Share Shed to pay £50 rent

By Ellen Grindley in Community News

Totnes’s Share Shed library of useful things, which has been told it will have to shell out £50 a month in rent for its base in a council garage, has said that it may well be on the move.

Town councillors voted to impose the rent after allowing the Share Shed team to use the garage free of charge for the last six months, despite a warning it could put the future of the embryo community operation at risk.

But this week the Share Shed organisers said they were happy to find the rent money – if they stayed on.

Network of Wellbeing’s Totnes project co-ordinator Mirella Ferraz said: “We are very grateful for the council, which has allowed us to use its premises free of charge for our six-month pilot. This has meant we could get the idea off the ground. We’re very happy to pay rent should we remain at the Guildhall garage – and at the very reasonable rate the council has offered. However, due to the limited space and the fact the venue hasn’t got a heating system, we’re also exploring other options.”

The Network of Wellbeing team launched the Share Shed earlier this year from the council-owned garage behind the Guildhall where the items available for loan are stored and which is open to the public on Saturdays from 10am-1pm for people to borrow them.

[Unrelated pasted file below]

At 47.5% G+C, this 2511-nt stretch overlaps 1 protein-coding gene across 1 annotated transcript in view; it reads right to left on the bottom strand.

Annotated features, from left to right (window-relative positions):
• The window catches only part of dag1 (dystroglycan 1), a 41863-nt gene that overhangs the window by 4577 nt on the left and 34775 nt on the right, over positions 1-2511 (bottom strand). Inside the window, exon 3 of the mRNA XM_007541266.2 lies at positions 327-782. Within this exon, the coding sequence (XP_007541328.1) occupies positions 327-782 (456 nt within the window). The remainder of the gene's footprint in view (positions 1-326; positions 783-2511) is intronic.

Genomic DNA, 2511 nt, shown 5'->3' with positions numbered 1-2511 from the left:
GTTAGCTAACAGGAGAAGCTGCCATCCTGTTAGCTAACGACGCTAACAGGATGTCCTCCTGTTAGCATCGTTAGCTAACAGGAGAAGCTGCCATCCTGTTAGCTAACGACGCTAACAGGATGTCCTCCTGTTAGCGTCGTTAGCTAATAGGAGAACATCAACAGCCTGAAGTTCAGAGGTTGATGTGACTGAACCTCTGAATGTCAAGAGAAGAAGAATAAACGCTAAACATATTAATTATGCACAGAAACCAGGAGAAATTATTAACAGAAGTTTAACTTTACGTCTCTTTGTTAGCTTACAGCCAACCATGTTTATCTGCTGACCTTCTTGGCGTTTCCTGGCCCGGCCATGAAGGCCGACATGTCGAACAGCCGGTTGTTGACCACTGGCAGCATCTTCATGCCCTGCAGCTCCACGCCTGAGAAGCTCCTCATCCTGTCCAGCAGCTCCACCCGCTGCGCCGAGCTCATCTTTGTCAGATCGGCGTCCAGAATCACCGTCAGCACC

The Share Shed also relies on people donating equipment which can then be loaned out in return for cash donations.

Councillors had recommended that the Share Shed should start paying the £50-a-month rent from September 30 amid concerns that the council was losing out on income from the garage.

Some councillors felt the rent should be imposed incrementally to give the operation a better chance of success but others were adamant the amount was so small that if the Share Shed could not fund it, it would not succeed anyway.

Now in its third month the Share Shed now has more than 85 members and has been given more than 150 items to share out.

Mirella said the Share Shed users can borrow all sorts of useful things ranging from DIY materials, carpet cleaner, camping and gardening equipment, house appliances and much more.

She said the aim of the project is to support a more resourceful community while raising awareness about consumerism and caring for the planet.

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